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MICHA: The Future of Theater

Meisner/Chekhov Integration: Laban, Steiner, et al

Liz Shipman - 7 July 2014

WHO WAS THERE

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Liz, psycho-physical acting technique specialist – integrates Laban+Chekhov+++
Has recently started the Meisner/Chekhov Integrated Training Studio in San Diego
Has particular interest in connection between Laban, Steiner and Chekhov most IMMEDIATE interest, is the flow through and integration of the Meisner and Chekhov techniques.

Intros – see why people are in this session? What is their connection to the topic of the session?
Everyone shared why they were there and each person has connection to Meisner or Chekhov, so on.

Participants: Liz, Gabriel, Kim, Anthony, Yan, Rob, Craig, Rena

Gabirel – on going search for a connection between Meisner and Chekhov
Kim– looking for a new training system for actors and dancers in Taiwan
Anthony – integrating music into his acting and finds the Chekhov work very helpful
Yan – Using Chekhov to enrich what he is doing on camera
Craig – Hugh O’Gorman is translating the gesture and placing it in his eyes for camera work
Liz – placing the gesture in the ideal center and other areas of the body (really using images and the technique as totally inner objects)
Craig – acknowledges some of the possible limitations of the Meisner work when the actor transitions into activity work

Discussion about failure and the need to create an atmosphere as a teacher or practitioner that is accepting of the fact that actors are never 100% “successful.” And how to use failure as a way to step forward.
o The atmosphere created in the room is important
o Instead of saying no that’s wrong, using phrases like, “you’re in the ballpark”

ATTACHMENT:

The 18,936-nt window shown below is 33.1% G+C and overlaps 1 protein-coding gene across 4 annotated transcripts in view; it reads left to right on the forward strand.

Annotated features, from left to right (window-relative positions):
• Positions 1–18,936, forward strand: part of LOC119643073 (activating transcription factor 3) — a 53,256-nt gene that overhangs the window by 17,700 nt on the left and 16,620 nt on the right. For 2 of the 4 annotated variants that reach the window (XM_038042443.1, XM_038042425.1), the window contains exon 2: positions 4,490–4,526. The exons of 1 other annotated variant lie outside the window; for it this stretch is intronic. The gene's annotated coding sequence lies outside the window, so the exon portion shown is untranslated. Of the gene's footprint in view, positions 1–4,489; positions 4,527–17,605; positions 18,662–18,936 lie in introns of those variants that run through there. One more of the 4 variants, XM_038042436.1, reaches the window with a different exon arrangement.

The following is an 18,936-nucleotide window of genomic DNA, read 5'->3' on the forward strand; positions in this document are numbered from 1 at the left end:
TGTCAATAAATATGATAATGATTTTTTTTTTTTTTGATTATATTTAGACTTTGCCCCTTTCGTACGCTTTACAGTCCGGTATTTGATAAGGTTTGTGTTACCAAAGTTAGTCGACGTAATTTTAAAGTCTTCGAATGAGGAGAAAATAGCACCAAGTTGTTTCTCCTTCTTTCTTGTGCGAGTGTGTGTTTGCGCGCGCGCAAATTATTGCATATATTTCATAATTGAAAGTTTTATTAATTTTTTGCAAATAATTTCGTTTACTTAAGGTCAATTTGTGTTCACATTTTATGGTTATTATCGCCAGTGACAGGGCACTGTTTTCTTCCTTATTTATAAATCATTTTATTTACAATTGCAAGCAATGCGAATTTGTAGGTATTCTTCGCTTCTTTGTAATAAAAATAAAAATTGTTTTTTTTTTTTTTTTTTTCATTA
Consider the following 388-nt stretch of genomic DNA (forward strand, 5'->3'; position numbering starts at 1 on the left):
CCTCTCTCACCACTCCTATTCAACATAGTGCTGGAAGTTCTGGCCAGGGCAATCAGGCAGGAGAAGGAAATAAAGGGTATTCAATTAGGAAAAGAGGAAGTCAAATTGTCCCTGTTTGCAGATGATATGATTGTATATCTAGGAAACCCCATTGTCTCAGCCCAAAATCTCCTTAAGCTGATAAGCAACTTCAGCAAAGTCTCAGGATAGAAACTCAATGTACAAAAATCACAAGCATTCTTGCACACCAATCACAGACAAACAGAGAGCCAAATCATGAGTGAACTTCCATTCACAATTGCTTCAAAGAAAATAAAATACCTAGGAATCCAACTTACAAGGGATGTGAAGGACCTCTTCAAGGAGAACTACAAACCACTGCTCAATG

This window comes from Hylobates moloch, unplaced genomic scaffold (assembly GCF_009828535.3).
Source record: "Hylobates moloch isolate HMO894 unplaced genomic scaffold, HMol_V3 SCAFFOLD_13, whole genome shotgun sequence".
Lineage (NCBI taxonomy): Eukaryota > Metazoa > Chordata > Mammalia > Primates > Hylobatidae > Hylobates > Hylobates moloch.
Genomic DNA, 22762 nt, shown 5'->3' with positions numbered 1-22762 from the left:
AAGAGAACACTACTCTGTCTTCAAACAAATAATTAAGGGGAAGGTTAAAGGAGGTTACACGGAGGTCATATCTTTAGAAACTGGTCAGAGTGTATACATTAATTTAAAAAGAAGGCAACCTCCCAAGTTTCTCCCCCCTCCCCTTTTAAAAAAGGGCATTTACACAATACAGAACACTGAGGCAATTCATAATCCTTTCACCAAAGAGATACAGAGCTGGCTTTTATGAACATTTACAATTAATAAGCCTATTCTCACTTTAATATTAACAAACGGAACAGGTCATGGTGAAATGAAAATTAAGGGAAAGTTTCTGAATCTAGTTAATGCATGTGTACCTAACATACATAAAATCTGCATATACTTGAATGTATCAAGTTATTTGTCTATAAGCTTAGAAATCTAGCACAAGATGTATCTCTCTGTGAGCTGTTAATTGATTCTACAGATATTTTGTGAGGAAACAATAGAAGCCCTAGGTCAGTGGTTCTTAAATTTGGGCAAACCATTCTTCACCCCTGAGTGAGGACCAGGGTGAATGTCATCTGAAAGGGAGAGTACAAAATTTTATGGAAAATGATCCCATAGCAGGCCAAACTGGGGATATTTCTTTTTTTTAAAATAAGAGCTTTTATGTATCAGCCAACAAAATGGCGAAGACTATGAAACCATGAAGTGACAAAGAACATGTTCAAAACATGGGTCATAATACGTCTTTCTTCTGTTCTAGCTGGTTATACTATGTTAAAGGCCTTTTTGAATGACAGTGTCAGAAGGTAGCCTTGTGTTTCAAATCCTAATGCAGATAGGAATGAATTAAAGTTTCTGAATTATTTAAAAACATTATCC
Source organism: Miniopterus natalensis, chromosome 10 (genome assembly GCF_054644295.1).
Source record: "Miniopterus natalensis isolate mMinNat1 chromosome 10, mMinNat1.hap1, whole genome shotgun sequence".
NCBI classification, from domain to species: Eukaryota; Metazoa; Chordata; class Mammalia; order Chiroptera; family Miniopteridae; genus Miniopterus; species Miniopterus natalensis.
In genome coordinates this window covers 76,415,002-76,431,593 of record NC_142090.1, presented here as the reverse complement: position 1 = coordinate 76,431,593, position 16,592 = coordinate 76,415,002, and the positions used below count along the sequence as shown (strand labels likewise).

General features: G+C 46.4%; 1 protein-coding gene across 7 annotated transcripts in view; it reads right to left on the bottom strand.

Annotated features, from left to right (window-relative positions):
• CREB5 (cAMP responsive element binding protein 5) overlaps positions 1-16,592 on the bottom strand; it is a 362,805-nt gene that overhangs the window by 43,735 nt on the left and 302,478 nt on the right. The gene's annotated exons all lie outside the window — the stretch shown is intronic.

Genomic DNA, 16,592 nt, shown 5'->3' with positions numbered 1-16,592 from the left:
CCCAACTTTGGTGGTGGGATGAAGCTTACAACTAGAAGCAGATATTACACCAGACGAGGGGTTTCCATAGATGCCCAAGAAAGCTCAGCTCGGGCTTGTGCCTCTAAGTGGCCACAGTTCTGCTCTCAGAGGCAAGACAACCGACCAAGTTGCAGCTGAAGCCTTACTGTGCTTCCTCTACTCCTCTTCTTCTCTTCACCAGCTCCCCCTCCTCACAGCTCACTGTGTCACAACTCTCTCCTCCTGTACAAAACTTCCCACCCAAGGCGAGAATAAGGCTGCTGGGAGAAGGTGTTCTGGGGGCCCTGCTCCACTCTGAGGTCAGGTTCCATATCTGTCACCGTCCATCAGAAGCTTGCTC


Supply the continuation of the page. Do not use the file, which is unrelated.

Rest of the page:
o Specifying where they were successful and posing questions like, “Did you consider xyz…”

Rena – recalled horror stories from HB Studios and it took her years to understand that she could both drop in and expand (and the Chekhov technique has helped her with that!)

Question raised: As teachers, what tools do you give to help students deal with rejection or failure?
- flying back over is useful
- must find the little victories – come at it with a feeling of gratitude
- there’s 20% you can’t control, DON’T LIVE THERE!
- inner teacher who knows that there is no such thing as failure unless you name it as such – make your goal your process
- Liz’s studio grew out of failure!

Questions raised in the group about the value of the Meisner work and this was acknowledged by other people that work with Meisner

Liz – had a negative perspective at first but then worked with another person who worked from an open, receptive, artistic place and that made all the difference. Overtime working with techniques, she found that they very much complement one another.

Questions were asked about the strength of the Meisner work
- the importance of imagination, day dreaming, focus on the partner, sense of truth, moment to moment, actual doing,

Rena says, Truth messed me up… what is truth?
Liz - If I’m really in my body, what comes out is truthful
Craig – truth frees him from acting. You don’t have to self-generate. Meisner said to me, “You should do Chekhov next.”

Rena says, “The same place you aim for as an actor, is the same place you go for as a teacher – to listen, receive, to give and take, to sense when a change happens, and respond.
Liz says, “That’s Meisner. And that’s Chekhov.”

Meisner = what humans do // Chekhov = what the universe does
Perhaps a perfect technique would bring the two together, otherwise acting is a one legged animal.

Craig – Meisner = Prose, Chekhov = Poetry
Where my body meets the universe is what Chekhov has tapped into.
The Meisner can take you deeply to the interior space – the Chekhov helps you find the outside target.

Can my gesture be caused by the other person? Can it be inspired by the relationship? YES!
Gianluca – Searching as an actor/teacher, how can I play? Chekhov met anthroposophy – was able to create space for the mystical and the spiritual. When we dream, the astral body, the imaginary spiritual goes somewhere. I don’t know where! But the genius of Chekhov is that I can play with that reality in the material world. I get help from the imagination – my spiritual body. This helps me in my life too.
Gabriel – a story is a living being that doesn’t have a physical body. The actor is giving it flesh!

Rena – when I studied at HB studios, I longed for that mystical connection. I wish all the smaller technical aspects of acting could be combined with that.

Liz – Akido, as she understands it, receives energy, transforms it and sends it back to the other and there is an Akido affect, in acting. This is what we look for in both Meisner and Chekhov. Quoted from Lionel Walsh, “that ensemble and what were are doing as actors is working through the union of our life bodies.”

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